Christa Brown of Lowell stars in Apollinaire Theatre Company’s production of the comedy, "Two Mile Hollow."
Christa Brown of Lowell stars in Apollinaire Theatre Company's production of the comedy, "Two Mile Hollow."

Lowell actress Christa Brown is starring in "Two Mile Hollow," which opens this month at Apollinaire Theatre Company in Chelsea. It's an accomplishment Brown credits not just to her passion for theater, but also to her passion for her community.

If Brown could travel back in time and tell her younger self about the level of "independence, freedom and control" she has today, she says younger Christa wouldn't believe her. She largely credits the community of Lowell, where she has lived and worked since 2012, for this.

She thought the college experience, studying theater, was a "one-shot deal" in terms of existing in a truly supportive community, and that she'd never find it again outside of Longwood University in Farmville, Va. But Lowell proved her wrong.

According to Brown, she met the right people at the right time in Lowell. She speaks glowingly and passionately about the sense of community among Lowell residents, especially those in the world of nonprofit, where she has built a career.

"People genuinely want to partner with other organizations and are ready and willing to help," she said.

Brown has worked at a number of interesting places in Lowell, beginning with her first stint out of college at the Boott Cotton Mills as a museum teacher, where she says she really got to put her theater background to use when giving tours and engaging with youth about the history of the mills.

After that, she worked for Girls, Inc.


, as an outreach coordinator, leading theater workshops as part of the job. Brown said she was impressed with the intentionality of the classes -- for example, how in the math class girls learn about women in STEM fields.

Brown now works for Entrepreneurship For All, creating content for all the organization's sites. Entrepreneurship For All works in midsized cities, accelerating economic and social impact by fueling the dreams and ambitions of entrepreneurs. Brown said Entrepreneurship For All's support of people's dreams and passions extends to their employees. She has shared with her co-workers that she is an actress, something she was reticent to share at times in other work environments.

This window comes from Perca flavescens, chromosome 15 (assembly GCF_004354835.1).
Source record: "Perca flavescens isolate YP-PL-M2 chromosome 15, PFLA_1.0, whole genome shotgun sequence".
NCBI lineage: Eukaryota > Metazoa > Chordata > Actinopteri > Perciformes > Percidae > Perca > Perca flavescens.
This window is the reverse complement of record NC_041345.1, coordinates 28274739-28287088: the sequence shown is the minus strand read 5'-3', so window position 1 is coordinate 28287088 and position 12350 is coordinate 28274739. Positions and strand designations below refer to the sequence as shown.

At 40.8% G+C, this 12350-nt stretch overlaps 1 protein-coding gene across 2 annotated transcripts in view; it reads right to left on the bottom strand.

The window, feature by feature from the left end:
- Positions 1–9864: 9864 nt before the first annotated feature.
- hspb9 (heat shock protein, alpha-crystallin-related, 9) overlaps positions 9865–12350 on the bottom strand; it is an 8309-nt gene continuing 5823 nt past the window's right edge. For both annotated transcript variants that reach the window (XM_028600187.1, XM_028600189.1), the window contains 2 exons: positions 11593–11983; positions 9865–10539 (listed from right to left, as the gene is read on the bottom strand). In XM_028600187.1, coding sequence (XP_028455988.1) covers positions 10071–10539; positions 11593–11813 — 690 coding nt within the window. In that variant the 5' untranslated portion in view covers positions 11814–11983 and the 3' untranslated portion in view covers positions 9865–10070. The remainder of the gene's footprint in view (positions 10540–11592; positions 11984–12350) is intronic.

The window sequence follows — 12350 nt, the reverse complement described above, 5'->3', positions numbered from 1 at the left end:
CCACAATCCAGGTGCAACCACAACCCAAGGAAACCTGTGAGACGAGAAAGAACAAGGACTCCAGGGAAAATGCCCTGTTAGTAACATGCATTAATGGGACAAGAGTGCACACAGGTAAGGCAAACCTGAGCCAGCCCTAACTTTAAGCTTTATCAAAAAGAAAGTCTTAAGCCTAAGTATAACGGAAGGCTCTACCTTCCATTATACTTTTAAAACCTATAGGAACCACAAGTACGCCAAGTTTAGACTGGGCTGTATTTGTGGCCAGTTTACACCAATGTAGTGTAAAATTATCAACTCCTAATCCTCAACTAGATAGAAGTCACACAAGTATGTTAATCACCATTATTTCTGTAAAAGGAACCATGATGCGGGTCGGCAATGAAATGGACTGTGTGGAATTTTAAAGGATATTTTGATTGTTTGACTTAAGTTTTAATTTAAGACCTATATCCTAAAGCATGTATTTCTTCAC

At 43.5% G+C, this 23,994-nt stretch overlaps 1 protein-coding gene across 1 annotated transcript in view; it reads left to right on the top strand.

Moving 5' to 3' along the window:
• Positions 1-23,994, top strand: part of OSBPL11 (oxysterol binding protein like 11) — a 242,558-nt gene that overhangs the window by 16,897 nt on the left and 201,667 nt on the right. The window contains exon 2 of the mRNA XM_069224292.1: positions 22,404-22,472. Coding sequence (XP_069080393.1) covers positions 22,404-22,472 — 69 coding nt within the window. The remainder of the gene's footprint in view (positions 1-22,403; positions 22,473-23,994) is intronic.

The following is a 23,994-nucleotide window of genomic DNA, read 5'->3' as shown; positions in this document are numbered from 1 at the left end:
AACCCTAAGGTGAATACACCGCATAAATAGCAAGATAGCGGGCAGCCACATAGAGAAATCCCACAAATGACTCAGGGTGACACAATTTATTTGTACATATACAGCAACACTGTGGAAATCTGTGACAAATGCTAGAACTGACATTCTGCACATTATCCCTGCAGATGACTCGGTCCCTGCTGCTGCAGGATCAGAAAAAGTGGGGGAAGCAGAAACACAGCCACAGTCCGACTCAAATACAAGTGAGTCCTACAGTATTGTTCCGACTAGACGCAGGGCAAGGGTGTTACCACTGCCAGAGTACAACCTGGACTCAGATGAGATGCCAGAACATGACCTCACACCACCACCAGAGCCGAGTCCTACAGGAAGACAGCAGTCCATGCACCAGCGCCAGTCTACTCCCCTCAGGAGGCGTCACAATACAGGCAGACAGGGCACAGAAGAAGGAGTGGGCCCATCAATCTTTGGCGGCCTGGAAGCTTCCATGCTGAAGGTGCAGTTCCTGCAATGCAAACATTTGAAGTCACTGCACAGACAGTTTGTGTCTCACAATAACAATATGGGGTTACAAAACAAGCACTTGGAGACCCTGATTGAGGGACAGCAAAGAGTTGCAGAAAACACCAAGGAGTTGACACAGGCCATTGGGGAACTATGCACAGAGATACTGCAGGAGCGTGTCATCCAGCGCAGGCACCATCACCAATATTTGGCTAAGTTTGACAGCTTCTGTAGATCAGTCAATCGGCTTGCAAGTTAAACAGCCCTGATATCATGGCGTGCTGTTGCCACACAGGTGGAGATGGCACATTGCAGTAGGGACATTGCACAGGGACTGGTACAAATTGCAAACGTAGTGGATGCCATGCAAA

"When they've seen I enjoy something, they will roll it into the job, trusting me to do more things that align with where my passions are." For example, her theater skills have been put to use when she has con- ducted interviews at events and lead panel discussions. EforAll staff also come out to see her perform on stage.

Brown's friend and fellow actress, Becca Lewis, told her about a role in an upcoming Apollinaire production for which she thought Brown would be perfect. Brown was familiar with the theater company, having seen Lewis in several productions there. She auditioned and was immediately cast.

"Two Mile Hollow," by Japanese-American playwright Leah Nanako Winkler, is a parody of the familiar, wealthy-white-family-who- goes-to-their-beachside- property-and-drama-ensues story line, only this time all of the white characters are played by people of color. Brown said she was excited because she has not gotten to do comedic work in a while. She found herself in a lot of roles where the play was about being black, but this one is different, she said.

"Two Mile Hollow" is running Dec. 21-Jan. 20 To purchase tickets, visit www.apol